There are many necessities needed to become a hyperpower, but Amy Chua says that the most important is tolerance. Certain countries have became world powers without tolerance, but Amy Chua argues that tolerance is the main contributor to a quick rise and a deadly fall for countries. Starting from 550 BC, tolerance was the reason that small countries became world-controlling hyperpowers. Amy Chua also argued that tolerance had to be relative to the surrounding countries. Relative tolerance strengthened Amy Chua’s argument by adding a new level of complexity to the necessities of being a hyperpower, adding explanation to competition, and redefining the best way to rise to a hyperpower.
Relativity created complexity by making both regular people and leaders reevaluate how much tolerance hyperpowers need to use. Once we establish that tolerance is relative, we can also start applying the same concept to other important traits of both civilization and world-dominant powers. Technology also has to be relative to surrounding and competing countries. Having one, small piece of technology that, for example, doubles the speed of agriculture will take countries far ahead of their competitors. This means that countries have to evaluate their competition, learn and take as much as possible, technology and politically, and then try to improve on the areas that other countries are weak because those areas can only be weak for a country if surrounding countries have better utilization of an important area. That is, if a single country existed that shared the same technology, military, etc. it cannot be considered “weak” or ”strong” in such areas because they have nothing to compare to. The more countries we add, the more leaders have to consider the weaknesses of other countries and the more considerations there must be with controlling a budget while trying to evolve in the world economy. Relativity in Chua’s arguments creates more complexity, but it also adds more competition.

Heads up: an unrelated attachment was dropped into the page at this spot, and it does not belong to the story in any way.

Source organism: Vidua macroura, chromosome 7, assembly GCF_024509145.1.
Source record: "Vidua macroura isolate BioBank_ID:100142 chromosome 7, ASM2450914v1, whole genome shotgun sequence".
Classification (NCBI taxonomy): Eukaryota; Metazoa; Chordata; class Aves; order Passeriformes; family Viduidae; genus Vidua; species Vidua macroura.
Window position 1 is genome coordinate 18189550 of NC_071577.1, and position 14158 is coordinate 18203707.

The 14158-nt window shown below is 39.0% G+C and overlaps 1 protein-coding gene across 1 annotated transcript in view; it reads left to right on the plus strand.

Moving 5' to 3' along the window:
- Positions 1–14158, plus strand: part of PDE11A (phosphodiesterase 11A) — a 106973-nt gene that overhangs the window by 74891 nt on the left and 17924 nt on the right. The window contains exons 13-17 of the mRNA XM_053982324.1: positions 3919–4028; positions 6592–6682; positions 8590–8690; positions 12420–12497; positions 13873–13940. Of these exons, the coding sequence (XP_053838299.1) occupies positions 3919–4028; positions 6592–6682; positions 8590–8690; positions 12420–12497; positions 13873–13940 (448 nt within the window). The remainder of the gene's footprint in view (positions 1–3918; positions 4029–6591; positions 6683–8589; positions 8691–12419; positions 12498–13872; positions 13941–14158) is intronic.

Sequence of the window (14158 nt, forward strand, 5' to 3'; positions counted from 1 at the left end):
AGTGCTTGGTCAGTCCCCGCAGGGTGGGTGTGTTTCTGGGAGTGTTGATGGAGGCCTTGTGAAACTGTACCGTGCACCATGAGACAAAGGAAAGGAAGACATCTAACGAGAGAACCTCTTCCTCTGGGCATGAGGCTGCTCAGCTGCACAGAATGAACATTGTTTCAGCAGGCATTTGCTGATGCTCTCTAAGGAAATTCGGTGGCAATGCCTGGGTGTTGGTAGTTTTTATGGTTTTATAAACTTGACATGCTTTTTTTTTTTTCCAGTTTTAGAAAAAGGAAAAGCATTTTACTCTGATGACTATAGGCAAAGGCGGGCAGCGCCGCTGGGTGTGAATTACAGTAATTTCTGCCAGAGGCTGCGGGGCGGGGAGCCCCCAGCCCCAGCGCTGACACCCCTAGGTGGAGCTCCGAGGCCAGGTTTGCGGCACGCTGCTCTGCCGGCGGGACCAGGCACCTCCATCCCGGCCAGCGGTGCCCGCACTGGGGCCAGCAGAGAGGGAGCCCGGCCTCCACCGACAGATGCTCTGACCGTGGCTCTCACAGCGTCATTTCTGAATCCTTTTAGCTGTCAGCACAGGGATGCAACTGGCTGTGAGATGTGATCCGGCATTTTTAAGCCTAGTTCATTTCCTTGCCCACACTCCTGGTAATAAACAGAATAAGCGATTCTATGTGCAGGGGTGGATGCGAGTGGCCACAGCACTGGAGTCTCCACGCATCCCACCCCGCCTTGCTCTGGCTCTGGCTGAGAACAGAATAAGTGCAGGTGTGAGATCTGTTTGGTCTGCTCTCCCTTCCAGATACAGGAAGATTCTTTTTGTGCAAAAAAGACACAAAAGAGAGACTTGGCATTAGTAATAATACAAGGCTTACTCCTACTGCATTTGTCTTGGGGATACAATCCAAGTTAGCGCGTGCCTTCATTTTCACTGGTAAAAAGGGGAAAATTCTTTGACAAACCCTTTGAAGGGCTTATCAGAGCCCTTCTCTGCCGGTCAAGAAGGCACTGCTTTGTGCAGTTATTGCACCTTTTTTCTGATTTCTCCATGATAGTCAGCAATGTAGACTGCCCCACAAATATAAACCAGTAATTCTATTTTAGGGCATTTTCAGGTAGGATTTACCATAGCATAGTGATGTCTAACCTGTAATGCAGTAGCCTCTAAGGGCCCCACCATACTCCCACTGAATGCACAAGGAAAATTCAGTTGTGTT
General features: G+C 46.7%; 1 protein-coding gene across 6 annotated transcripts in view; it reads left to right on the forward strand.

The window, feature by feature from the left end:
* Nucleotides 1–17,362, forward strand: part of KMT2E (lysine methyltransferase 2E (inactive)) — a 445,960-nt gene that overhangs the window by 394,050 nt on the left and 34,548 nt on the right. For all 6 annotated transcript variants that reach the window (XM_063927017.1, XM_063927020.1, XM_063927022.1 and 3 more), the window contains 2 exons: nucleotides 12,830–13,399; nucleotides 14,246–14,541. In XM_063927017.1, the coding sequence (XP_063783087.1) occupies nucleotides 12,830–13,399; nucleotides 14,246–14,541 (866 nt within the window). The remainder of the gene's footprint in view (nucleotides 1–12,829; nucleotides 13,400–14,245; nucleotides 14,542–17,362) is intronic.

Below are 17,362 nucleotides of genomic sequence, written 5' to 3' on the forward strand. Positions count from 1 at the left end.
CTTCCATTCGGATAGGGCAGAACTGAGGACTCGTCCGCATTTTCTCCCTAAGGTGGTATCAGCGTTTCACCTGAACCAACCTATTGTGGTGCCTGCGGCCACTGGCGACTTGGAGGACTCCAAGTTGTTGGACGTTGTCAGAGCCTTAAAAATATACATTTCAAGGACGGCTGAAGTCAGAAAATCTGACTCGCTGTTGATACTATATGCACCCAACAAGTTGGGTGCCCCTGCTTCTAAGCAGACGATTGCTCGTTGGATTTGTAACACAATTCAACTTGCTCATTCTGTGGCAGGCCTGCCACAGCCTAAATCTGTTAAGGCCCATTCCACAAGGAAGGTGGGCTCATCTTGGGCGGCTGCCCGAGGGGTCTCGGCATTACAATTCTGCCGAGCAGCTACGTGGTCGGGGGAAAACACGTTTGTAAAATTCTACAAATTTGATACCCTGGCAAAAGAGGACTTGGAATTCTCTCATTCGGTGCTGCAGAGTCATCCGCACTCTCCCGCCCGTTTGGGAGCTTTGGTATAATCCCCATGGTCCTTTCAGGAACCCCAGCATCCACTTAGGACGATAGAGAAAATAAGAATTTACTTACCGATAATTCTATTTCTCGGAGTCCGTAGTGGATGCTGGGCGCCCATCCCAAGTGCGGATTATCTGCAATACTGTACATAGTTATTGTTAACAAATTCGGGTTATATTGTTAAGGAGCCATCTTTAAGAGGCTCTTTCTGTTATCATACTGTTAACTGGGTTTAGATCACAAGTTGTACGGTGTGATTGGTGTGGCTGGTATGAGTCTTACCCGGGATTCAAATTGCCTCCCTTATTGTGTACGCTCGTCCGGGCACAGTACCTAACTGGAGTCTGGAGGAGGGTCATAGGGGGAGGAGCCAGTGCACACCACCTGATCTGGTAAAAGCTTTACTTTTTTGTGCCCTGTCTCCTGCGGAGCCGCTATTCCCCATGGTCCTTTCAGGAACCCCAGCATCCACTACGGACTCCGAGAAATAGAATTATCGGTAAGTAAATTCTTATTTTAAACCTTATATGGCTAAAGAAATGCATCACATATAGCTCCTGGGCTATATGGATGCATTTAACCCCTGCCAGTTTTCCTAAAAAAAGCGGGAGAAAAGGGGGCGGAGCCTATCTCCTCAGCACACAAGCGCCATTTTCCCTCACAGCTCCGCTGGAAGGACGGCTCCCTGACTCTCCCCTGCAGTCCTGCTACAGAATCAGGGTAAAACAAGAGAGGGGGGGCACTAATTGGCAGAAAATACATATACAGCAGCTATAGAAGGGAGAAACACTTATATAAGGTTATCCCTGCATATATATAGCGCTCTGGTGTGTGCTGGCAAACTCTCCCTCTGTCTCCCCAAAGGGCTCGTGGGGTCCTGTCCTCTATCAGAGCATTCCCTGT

Competition is the underlying cause for countries wanting to, and consequently becoming, hyperpowers. Persia found it’s way up to a hyperpower through competition with other nearby kingdoms of Achaemenid and other countries. Because power in areas is relative, there is more competition in each of the areas. Competition is the fuel for change, we make new technology, get more military power, and give out more tolerance because of the need to be a hyperpower and to expand. The more areas that exist that are relative from country to country, the more competition we have, which leads to a number of important results. First of all, there is a stronger division and separation of labor, and the more countries want to prosper in huge advancements in technology and political understanding the more they need professionals, which makes governments focus more and more money towards the best of professional areas, which in turn creates more competition inside all of the divisions of labor which creates even more job openings and better employment rate and education. A good example would be how in Persia, as the empire expanded, to create palaces only the best were picked to weave and do the stone work. The more the best work for the leaders, the more job openings there is in the areas before them. As a result, we hit an endless cycle of more jobs and more improvement, just from competition.
Complexity because of the amount of new considerations needed to be made creates another very important result: it redefines exactly how we view hyperpowers and how to become a world dominant power. No longer is it possible to narrow down the cause of an economic increase of a country to simply “more democracy and more tolerance”, instead we must consider the surrounding competition. A country may have great tolerance and other necessities to become a hyper power, but the surrounding countries might simply be too strong and too ahead. The Aztecs might have had control of central America, but in the end they just didn’t have enough to compete with Northern and Southern America, and going over an ocean to try to contest other continents simply is too far-stretched. This means that there is much more luck involved based on where the society is located and how smart the surrounding societies are.
The concept of tolerance being relative strengthened Amy Chua’s argument by adding a new level of complexity to the necessities of being a hyperpower, adding explanation to competition, and redefining the best way to rise to a hyperpower. Many countries may have a near perfect standing for potential to becoming a world power or a hyperpower. But if they are surrounded by other countries that have a power that is relatively stronger then it will be much harder to rise up. The concept of relative tolerance will continue to create tension, problems, and new ideas for countries in the far future.
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